Applying the test set out in Satyam Computer Systems Ltd v Upaid Systems Ltd [2008] EWCA Civ 487, if the parties at the time of entering the settlement agreement had been asked whether MRL could subsequently bring claims for matters referred to in that correspondence, but reformulated to be part of an unlawful means conspiracy, the answer would be no.

Finally, the fact that the entire agreement clause in the settlement agreement expressly excluded claims in fraudulent misrepresentation from its scope demonstrated that the parties could perfectly well have excluded fraud from the scope of other provisions had they intended to do so.

Ground 2. Was this a case of sharp practice that should render the release ineffective?

The Court of Appeal rejected the second ground of appeal referred to above, namely that even if the release did exclude such claims, it should not be given effect because the respondents were guilty of sharp practice.

Contrary to the hypothetical scenario that the Supreme Court had envisaged in BCCI v Ali, this was not a case where one party sought to exclude liability for a claim it knew about but was unknown to the other party. On the assumed facts, MRL was fully aware, and had alleged, that Bonhams had damaged MRL by acting (deliberately) in breach of its duties as agent, but chose to settle those claims for valuable consideration.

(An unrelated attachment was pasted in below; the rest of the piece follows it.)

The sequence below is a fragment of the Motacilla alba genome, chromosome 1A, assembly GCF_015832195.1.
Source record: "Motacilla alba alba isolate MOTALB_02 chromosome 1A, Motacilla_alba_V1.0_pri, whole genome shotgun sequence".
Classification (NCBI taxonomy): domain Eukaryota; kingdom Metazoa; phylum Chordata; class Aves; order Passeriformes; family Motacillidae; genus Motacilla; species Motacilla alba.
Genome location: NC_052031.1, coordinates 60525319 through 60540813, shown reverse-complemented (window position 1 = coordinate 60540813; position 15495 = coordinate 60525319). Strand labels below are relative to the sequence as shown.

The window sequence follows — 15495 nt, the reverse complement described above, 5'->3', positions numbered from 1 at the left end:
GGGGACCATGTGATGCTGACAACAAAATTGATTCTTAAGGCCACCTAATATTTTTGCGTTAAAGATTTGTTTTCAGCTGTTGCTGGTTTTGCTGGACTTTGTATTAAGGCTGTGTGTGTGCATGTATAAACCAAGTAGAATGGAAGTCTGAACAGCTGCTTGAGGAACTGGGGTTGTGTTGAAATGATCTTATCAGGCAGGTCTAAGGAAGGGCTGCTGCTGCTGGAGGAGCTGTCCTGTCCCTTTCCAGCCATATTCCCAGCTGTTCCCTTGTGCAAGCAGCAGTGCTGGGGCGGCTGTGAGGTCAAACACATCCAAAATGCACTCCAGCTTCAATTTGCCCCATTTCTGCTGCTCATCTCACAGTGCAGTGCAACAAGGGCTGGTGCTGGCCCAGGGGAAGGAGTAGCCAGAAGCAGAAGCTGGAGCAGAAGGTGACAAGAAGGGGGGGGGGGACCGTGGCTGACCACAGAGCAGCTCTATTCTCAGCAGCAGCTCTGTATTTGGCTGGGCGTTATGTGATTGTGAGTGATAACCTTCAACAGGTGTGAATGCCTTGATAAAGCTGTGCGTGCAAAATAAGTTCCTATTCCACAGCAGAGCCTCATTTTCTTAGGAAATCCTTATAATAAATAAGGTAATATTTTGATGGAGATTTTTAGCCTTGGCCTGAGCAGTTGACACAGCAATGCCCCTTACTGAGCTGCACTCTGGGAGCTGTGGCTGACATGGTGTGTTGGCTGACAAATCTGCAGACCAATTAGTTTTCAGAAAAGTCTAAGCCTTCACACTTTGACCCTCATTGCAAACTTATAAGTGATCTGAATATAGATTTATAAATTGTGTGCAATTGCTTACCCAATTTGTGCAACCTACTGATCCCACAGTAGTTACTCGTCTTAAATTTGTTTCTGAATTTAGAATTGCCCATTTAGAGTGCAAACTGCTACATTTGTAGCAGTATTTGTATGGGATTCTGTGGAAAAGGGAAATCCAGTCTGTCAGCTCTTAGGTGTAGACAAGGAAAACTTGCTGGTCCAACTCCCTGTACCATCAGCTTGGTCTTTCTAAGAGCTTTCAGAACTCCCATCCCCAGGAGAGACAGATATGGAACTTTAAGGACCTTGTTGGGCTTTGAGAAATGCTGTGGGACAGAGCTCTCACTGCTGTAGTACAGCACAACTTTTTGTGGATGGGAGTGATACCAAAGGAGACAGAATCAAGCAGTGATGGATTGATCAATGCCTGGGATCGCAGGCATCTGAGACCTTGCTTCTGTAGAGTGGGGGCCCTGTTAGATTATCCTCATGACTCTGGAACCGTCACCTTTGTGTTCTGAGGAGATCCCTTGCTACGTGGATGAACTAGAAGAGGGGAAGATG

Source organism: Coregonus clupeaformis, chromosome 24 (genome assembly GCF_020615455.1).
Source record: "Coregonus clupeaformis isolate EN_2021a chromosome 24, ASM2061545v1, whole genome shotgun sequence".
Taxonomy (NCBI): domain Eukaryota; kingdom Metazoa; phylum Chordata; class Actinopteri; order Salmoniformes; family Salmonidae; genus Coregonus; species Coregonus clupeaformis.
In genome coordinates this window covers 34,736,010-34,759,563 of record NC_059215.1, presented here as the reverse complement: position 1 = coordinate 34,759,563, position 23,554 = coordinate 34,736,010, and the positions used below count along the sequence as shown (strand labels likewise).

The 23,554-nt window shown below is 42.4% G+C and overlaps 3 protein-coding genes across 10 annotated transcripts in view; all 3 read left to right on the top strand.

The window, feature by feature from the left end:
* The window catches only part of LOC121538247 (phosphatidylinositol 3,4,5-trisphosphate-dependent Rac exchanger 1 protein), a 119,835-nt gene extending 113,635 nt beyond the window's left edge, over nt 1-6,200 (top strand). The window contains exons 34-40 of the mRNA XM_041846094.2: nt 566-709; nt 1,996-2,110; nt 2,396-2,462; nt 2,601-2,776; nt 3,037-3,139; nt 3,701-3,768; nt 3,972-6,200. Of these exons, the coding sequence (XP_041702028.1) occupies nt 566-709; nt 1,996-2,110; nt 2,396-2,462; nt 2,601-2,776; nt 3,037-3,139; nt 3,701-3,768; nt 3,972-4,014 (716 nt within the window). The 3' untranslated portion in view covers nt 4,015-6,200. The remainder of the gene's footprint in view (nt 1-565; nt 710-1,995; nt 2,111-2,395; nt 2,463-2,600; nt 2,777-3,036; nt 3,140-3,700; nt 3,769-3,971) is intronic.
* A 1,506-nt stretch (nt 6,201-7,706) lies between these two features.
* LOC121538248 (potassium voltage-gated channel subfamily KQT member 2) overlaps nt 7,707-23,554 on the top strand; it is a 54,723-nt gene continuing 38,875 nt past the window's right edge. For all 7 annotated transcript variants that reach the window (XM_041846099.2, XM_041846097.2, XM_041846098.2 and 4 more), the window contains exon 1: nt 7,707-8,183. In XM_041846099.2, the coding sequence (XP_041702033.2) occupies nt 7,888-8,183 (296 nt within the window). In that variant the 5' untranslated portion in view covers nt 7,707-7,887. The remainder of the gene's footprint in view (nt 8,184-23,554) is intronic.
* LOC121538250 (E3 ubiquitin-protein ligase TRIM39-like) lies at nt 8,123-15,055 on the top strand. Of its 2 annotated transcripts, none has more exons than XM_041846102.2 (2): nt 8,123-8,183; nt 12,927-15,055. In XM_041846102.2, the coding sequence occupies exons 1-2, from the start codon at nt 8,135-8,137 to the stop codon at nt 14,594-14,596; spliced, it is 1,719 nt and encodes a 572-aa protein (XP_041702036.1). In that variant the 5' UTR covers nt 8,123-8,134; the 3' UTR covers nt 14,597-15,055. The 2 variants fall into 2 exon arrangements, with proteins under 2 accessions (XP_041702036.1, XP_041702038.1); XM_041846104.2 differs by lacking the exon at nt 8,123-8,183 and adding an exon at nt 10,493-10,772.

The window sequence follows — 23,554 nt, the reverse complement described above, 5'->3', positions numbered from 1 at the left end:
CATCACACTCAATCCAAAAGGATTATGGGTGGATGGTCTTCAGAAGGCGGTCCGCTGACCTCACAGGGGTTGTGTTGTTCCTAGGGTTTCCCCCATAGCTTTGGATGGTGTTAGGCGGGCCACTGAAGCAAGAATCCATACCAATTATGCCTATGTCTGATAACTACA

The Court of Appeal went on to say that, far from it being unconscionable for the respondents to rely on the release, it was unconscionable for MRL to seek to avoid the release by reasserting the very same factual contentions, but reformulated as a conspiracy claim.

Finally, the court noted that where a release is construed as covering unknown claims in fraud relating to a defined subject matter, that entails a finding that the parties mutually intended to settle such claims. Accordingly, the court commented, there would seem to be little scope for a finding that one of them was guilty of sharp practice in relation to the existence of such a claim.